Put yourself in these situations:
A colleague is talking at lunchtime in the staffroom about having trouble with a particular student. They do the bare minimum, but won't do any extra even though they could do really well in the subject if they just applied themselves a little bit.
After a day visiting your parents, your partner is upset about something your father said. This is not the first time, they have had a tumultuous relationship at best. You just want them to get along.
You are a middle/senior leader, and an area of concern/improvement in your area of responsibility has been identified from some data.
What is your default reaction to situations like these?
Mine has always been to go into problem solving mode. Certainly as a Mathemacian, that is what I do: solve problems. But recently I have noticed that I do this in all areas of my life, both professional and personal. If I get involved in a problem, then I am aiming to solve that problem.
I took stock of this position a couple of times over the last few years. The first time I really thought about it was when I started training as an instructional coach following the Impact Cycle by Jim Knight. I was fortunate enough to go to the Instructional Coaching Institute in 2019 to be trained by Jim himself, and it was am incredible experience, not only to be surrounded by 99 other people who were coaches, but to listen to Jim himself.
There was so much to take away from that week. But one thing that really hit me was that a coach is not there to solve the teacher's problem, but rather to understand the problem and help the teacher solve their own problem (though not in a facilitative way assuming the teacher knows what to do, but in a constructive conversation as partners).
Since then I have been fortunate enough to have many coaching conversations and have worked for an extended period with several teachers as their instructional coach. I feel that in these conversations I am actually quite good at not trying to solve the problem. But it seems to be mostly limited to the structure of a coaching conversation.
In reading Kicking the Solution Habit recently, I was suddenly confronted with a behaviour I exhibit most of the time. I try to find solutions. In the post, Matthew Evans basically has one big message: before trying to find a solution to a problem, make sure you understand what the problem is.
And this is the sticking point for many people, in my experience. It is quicker and easier to make your own interpretations of the problem and solve those, than to actually spend the time investigating the true causes of the problem and addressing those. The quick fix is easy in the moment (even if it doesn't last), whereas actually solving the problem takes a lot of time and energy to explore what the true problem is.
So, whilst I find myself able to do this in the confines of a coaching conversation, it is the structure of that conversation that acts as my cue to behave that way.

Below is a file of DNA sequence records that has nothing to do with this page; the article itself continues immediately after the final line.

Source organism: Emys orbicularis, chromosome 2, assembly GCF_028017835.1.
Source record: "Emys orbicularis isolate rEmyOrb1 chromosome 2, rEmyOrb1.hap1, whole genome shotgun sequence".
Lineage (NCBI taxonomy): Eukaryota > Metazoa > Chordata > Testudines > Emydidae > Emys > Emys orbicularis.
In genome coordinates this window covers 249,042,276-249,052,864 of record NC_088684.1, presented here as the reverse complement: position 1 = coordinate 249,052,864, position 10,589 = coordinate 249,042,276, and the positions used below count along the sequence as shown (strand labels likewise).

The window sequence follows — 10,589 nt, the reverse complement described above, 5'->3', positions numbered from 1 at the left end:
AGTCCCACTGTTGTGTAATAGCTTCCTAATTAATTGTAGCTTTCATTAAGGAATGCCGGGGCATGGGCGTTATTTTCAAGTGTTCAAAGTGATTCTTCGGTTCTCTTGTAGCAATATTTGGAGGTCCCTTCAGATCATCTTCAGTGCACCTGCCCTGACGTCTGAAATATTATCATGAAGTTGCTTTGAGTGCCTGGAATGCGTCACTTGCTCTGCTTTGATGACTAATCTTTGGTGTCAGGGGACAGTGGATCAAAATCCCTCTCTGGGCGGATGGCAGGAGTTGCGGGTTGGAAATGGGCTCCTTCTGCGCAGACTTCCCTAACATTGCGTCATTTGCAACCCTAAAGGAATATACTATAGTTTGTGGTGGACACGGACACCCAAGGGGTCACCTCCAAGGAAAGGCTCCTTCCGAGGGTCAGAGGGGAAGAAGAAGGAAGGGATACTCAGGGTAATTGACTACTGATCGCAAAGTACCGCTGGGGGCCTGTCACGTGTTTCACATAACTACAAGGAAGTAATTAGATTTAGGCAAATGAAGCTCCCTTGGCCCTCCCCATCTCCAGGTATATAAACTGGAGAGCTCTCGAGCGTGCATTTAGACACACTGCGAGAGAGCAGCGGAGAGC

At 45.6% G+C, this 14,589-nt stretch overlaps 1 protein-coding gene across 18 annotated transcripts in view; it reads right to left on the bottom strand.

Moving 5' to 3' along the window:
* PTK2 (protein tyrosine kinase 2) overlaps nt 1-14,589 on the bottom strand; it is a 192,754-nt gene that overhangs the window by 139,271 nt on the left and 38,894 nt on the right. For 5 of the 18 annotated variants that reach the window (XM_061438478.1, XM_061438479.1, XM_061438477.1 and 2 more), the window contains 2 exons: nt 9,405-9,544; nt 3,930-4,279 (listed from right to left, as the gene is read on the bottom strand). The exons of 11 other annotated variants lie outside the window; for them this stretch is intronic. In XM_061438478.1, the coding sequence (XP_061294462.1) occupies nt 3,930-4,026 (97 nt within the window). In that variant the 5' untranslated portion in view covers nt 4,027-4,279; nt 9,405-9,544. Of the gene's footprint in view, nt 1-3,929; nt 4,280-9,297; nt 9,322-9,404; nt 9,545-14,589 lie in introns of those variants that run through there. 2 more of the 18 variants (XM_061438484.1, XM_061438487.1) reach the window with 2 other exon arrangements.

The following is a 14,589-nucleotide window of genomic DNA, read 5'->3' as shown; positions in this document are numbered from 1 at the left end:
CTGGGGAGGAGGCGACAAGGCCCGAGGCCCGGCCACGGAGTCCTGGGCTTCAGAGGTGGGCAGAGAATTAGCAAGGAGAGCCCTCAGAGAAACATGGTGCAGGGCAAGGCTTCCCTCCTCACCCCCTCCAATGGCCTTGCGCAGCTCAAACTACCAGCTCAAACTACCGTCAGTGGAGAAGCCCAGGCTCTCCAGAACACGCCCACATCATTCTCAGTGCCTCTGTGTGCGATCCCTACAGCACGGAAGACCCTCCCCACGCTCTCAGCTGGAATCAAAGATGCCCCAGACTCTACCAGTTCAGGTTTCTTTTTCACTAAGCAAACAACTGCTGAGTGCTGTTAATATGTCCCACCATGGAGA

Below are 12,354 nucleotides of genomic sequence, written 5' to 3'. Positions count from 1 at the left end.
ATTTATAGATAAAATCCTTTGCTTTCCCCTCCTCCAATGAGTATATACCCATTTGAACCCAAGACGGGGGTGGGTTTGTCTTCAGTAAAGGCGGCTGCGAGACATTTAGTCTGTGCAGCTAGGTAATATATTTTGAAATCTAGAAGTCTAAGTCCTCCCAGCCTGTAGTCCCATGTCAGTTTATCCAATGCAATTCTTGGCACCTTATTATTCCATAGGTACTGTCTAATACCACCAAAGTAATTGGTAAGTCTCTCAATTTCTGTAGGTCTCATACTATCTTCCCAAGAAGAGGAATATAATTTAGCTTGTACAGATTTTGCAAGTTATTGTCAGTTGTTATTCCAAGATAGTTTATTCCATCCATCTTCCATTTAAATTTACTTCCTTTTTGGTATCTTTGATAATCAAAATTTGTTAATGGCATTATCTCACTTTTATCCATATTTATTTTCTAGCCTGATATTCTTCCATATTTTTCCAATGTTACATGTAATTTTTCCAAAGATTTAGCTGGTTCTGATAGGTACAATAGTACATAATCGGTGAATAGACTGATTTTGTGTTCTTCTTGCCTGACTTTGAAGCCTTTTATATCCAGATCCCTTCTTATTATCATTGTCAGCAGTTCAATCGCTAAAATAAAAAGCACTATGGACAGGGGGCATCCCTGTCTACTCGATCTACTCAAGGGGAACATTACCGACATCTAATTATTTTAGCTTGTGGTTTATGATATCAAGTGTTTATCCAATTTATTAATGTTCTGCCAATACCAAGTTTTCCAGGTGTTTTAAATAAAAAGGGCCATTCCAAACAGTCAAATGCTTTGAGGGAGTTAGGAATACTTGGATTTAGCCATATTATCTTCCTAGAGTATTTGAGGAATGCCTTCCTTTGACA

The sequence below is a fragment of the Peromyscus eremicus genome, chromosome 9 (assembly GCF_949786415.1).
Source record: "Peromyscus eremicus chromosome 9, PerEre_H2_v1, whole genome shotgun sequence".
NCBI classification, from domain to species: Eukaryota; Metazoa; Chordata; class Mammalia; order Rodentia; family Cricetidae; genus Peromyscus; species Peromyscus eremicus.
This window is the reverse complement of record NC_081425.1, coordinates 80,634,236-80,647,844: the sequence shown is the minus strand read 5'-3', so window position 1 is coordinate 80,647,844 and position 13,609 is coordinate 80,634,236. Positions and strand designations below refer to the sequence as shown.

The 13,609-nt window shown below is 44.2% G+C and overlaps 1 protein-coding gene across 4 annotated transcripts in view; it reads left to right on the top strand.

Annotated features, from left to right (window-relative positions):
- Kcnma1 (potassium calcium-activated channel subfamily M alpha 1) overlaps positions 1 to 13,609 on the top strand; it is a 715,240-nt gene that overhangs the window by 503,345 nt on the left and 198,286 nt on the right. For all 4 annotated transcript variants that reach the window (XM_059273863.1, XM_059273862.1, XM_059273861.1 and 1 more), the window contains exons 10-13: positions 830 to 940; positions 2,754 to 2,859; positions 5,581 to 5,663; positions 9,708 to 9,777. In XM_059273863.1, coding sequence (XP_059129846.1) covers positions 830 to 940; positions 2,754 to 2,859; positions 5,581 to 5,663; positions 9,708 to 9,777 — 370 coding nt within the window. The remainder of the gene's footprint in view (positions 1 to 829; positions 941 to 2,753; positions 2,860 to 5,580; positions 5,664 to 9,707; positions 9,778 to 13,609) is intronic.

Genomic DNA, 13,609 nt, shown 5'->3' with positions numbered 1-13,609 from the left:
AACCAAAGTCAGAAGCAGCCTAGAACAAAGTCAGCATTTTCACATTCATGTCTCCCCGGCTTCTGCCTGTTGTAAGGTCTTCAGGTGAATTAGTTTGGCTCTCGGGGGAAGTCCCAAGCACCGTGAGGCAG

When in another situation, be it an impromptu chat with a colleague or a conversation with my wife about our children, I fall back on my problem solving ways, trying to fix the problem instead of understanding it first.
One area where this has been very evident is in my role as lead for teaching and learning. Early on in my time in this role, I wanted to enact quick solutions: an inset on this topic, a collaborative professional development day. But as I have gained experience, reflected and gotten better at the job, I have realised that if you want to implement anything, you have to take it slow, not just to get buy in (though that is important), but to make sure you are actually addressing the real problem, and not some surface detail that is really just a symptom.
I want to improve at this. I want to be better at uncovering the real problem, and listening intently to people before trying to solve the problem. But I have a ways to go. I need to change a lifetime habit, and that is difficult. I need to work out some cues for myself to put me in the right frame of mind. I know I can do it, I just have to transfer what I do in a coaching conversation to other situations.
But that is difficult. It isn't a quick fix.
I am making headway. I have spent time identifying what the real problem is (I like to problem solve) where in the past I would have put the blame for failed fixes on the other person (they clearly didn't do it right). I am making progress. But I need to keep analysing the problem.
Are you a problem solver? Are you always looking for a solution, rather than trying yo understand the problem?
I have been working on what I call the Aspects of Teaching, which is designed to underpin our Instructional Coaching Programme. The purpose behind this is to give coaches and teachers some broad areas of what we do to talk about, but also split it up a little bit to direct conversations to the most important parts that teachers want to work on.
Below is the Aspects of Teaching. It should start automatically, and takes about a minute to play through the whole animation. There is a static image version here.
Hopefully it is fairly self explanatory, which is why I have produced it in an animation form. But by splitting what we do into the 4 big Aspects, and then focusing on a particular detail within one of these, I am hoping to help create useful conversations.
For each Aspect there will be a set of strategies taken from various sources, including
I am a maths teacher looking to share good ideas for use in the classroom, with a current interest in integrating educational research into my practice.